”Many of the formidable barriers to starting a company in Japan, in particular the legal requirement for $100,000 of capital to set up a publicly traded company; the near-impossibility of a bank loan; and a stringent guarantor system, have been softened in recent years. The difference now is significant. […] The Japanese demand too much quality. (par.18-19)”
This comment indicated both bank problem and risk-aversion problem in for Japanese entrepreneurship. These Japanese barriers to start up company including risk-aversion and financial problem still need to be solved.
The second reason why Japanese worker tend not to start up company is unwelcoming social climate for entrepreneurship. As stated above, Japanese children tend to be educated with the concept of following the others and being same as the others. This education shapes Japanese cooperativeness, but at the same time, it shapes social climate as being a worker instead of being a leader. This social atmosphere also shapes Japanese passive social climates. For example, if you ask university students about the image of entrepreneurship, they tend to say the negative word of dangerous, risk and unsafe. In contrast, if you ask it to american student, they would say the word of challenge or something like a positive image. In his book, Shutting Out The Sun, Zielenziger Michael mentions that “ everything seems the same and is made exorbitantly expensive so that only a very few could have the ability to pursue their own passions” (98). This social climate also related the reason why Japanese students tend to get a job from non-venture company like Mitsubishi and try not to start up their company. Japanese students have been looking for stable life and similarity with other students, it makes that “Japan’s malaise is that it gradually shifted from prompting winners to prompting losers” (Zielenziger 105). These comment exactly mentions that the Japanese social climate does not follow challenging spirits.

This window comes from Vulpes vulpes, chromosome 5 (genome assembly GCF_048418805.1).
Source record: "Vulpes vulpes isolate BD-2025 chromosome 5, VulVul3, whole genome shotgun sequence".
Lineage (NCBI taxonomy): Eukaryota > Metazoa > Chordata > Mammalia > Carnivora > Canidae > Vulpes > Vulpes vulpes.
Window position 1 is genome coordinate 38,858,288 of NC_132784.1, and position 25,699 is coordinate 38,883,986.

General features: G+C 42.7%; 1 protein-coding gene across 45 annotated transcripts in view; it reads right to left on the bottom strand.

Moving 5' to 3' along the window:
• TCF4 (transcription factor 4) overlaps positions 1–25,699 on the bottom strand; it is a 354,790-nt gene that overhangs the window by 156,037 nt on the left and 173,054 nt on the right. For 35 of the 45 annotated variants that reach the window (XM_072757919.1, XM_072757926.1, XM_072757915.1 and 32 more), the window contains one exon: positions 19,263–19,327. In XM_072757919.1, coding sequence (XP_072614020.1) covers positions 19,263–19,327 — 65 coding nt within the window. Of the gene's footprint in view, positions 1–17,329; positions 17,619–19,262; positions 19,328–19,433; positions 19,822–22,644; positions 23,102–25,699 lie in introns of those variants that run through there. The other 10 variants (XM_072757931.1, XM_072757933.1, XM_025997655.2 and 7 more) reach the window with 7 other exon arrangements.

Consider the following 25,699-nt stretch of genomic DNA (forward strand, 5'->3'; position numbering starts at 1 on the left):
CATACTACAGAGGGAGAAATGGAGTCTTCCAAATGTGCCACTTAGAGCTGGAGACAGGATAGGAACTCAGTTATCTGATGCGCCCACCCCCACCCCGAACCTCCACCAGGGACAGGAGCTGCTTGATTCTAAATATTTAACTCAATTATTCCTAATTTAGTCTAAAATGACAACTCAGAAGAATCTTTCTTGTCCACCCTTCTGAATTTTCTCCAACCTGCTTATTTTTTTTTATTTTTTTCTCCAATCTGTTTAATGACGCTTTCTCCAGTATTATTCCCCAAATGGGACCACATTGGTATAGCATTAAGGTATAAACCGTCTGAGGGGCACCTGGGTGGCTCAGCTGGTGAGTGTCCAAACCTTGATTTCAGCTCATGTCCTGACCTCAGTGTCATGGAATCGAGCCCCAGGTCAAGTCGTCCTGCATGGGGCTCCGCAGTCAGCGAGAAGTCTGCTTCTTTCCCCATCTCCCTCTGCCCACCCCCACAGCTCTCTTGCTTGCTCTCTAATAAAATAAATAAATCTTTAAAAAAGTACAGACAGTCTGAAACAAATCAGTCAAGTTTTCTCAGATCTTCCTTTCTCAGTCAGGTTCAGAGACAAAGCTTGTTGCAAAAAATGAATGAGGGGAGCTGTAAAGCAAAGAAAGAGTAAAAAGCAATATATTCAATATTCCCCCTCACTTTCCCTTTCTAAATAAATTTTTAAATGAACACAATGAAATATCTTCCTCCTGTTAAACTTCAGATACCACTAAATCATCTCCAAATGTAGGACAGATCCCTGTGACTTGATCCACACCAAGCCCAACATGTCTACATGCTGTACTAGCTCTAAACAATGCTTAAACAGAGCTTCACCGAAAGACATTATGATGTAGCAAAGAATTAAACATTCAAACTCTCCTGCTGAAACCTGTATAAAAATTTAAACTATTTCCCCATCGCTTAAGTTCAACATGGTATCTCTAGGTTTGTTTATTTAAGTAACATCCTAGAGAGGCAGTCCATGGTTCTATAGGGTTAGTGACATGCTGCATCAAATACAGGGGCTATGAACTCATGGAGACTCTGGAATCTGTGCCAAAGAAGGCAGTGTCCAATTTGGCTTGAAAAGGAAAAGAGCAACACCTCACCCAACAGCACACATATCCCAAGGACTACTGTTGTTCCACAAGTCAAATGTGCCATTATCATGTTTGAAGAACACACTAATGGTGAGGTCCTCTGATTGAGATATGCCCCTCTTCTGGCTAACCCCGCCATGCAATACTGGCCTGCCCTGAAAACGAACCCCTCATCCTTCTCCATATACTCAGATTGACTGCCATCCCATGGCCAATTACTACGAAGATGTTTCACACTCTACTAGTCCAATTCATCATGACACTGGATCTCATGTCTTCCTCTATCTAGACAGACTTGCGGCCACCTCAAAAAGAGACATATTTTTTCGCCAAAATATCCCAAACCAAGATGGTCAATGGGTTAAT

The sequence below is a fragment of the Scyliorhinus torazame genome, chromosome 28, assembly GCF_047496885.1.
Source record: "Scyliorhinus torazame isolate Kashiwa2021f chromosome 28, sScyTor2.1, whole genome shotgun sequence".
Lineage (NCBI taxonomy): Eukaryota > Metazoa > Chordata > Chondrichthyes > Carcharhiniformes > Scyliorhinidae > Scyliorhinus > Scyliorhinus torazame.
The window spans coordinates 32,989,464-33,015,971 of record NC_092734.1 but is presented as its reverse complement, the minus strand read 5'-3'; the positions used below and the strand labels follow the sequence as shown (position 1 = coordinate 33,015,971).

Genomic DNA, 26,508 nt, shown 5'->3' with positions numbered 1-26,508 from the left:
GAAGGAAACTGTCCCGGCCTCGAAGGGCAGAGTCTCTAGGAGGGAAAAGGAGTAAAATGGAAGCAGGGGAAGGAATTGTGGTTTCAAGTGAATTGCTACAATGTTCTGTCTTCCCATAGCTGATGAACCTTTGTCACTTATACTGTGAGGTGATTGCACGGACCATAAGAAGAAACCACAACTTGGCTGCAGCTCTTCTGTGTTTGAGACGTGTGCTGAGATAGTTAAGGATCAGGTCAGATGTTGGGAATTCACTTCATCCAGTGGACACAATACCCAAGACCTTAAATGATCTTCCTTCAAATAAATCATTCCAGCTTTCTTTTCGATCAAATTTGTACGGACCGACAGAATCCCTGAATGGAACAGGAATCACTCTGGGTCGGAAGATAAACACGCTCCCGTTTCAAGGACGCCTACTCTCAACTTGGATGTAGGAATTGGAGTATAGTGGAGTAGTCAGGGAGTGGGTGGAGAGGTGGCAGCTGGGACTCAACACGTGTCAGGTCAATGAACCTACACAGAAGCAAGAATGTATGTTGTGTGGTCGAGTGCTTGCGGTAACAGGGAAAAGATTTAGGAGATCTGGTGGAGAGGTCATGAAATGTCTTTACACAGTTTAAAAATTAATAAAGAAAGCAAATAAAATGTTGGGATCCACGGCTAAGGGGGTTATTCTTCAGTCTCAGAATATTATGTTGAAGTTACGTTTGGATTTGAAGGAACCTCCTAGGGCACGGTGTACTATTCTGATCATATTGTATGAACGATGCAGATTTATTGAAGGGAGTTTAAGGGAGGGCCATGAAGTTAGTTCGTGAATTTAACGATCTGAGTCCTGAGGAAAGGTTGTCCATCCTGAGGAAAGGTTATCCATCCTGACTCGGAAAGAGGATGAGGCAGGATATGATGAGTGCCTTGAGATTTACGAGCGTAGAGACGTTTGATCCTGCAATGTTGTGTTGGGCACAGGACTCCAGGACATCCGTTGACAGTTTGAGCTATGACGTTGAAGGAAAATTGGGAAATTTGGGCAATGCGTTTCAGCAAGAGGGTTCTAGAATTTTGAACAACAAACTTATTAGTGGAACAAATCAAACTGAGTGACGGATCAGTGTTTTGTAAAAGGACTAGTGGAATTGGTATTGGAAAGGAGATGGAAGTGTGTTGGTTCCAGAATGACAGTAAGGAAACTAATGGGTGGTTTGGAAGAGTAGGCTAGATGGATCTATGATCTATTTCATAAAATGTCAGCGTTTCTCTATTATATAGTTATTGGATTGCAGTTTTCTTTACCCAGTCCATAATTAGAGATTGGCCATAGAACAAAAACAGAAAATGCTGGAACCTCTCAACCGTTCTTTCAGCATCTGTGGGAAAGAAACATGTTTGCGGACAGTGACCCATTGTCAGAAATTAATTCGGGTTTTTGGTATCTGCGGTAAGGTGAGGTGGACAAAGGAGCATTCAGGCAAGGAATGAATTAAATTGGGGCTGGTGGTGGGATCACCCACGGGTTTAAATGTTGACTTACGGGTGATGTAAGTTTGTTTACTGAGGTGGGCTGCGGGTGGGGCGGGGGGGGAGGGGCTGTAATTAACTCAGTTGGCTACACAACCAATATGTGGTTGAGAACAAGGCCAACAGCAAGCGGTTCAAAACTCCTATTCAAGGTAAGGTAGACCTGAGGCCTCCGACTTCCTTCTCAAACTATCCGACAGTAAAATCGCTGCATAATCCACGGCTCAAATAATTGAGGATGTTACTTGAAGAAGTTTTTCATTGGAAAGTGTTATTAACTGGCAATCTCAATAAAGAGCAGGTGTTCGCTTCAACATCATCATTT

The third reason for rarity of entrepreneurship in Japan is the structure of education in Japan. In social climate and risk-aversion, these problems were influenced by educations in the childhood, but academic and entrepreneurial educations also affect the Japanese entrepreneurship negatively. Compared to Japanese universities, american universities tend to give more opportunity to study entrepreneurship as course and major. In a 2016 rating of Entrepreneurial Education at School Stage by the GEM, of the 65 main developed economies, the USA for example, ranked 27th, while Germany ranked 45th and France 44th. Japan did not even rank like same as rating of government entrepreneurship support programs (Global Entrepreneurship Monitor pp. 145-146) The quality of entrepreneurial education is related to the number of entrepreneurs in each country. In addition, considering general educational factor rather than entrepreneurial education, Simon says that “former pupils of high-quality British public- sector secondary schools are significantly more likely to become self-employed than pupils of other school” (118). However, in his book, “University Rankings in Japan.”Higher Education in Europe, Akiyoshi Yonezawa says that “Japan has a highly diversified mass higher education system, consisting mainly of private institutions. In their highly developed and matured “market”, higher education institutions have been ranked in terms of selectivity for many years” (1). It means that Japanese general education seems not to be a hinderance to entrepreneurship. These educational factors indicates that only an entrepreneurial education affects lack of the entrepreneurship in Japan.